Our SIGDOC 2010 proceedings paper Measuring Helpfulness in Online Peer Review was published this week. And though none of the authors made it to Brazil for the conference, sadly, we are happy that the work is now available.
We are especially proud to announce that our undergraduate research assistant Chris Klerkx and R&W Master’s student Michael Wojcik are both authors on this paper along with WIDE UX Lead Mike McLeod and WIDE Co-Director Bill Hart-Davidson. Bravo Chris for building that C.V. early in your academic career! (he was a first-year student at MSU when we wrote the paper, and he has just begun his sophomore year).
Here is more about the method described in the paper:
Our review method takes input from a structured but flexible review workflow and stores the artifacts generated in the review process (e.g. comments, suggestions for revisions) along with other user-supplied descriptive and evaluative data that correspond with review metrics (such as whether or not a comment addressed a specific review criterion). The core method is designed as a web service that can receive this input from a variety of different sources and production environments, performing the analytics needed to calculate reviewer helpfulness and visualizations meant to offer both formative and summative feedback of reviewers’ performance. Our method understands a review to be a group activity consisting of reviewers, review targets (documents), and criteria, all under the direction of a review coordinator.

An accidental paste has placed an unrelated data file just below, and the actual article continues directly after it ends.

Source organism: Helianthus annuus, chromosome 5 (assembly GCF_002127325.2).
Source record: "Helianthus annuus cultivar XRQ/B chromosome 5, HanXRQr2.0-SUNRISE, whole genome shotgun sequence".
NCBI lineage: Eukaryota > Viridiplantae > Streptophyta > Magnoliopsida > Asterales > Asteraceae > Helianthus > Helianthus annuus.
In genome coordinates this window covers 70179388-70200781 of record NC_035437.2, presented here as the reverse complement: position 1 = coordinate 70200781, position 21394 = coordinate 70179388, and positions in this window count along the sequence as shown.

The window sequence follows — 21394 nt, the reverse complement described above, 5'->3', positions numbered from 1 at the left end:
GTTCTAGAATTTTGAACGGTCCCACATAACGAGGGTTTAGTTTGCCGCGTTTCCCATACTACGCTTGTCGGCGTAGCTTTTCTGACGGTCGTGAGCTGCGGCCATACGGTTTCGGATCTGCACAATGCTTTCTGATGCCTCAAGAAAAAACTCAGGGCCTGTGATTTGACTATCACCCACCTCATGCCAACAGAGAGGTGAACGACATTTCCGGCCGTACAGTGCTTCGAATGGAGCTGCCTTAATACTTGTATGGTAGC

There are a number of specific applications for this method, but we will focus on one application called “Eli” that has been developed for online peer review in classroom settings. Eli gives feedback to both teachers and students about reviewers’ helpfulness in both a single review (a helpfulness score) and over time (a helpfulness index) so that students’ ability to do reviews can be meaningfully evaluated.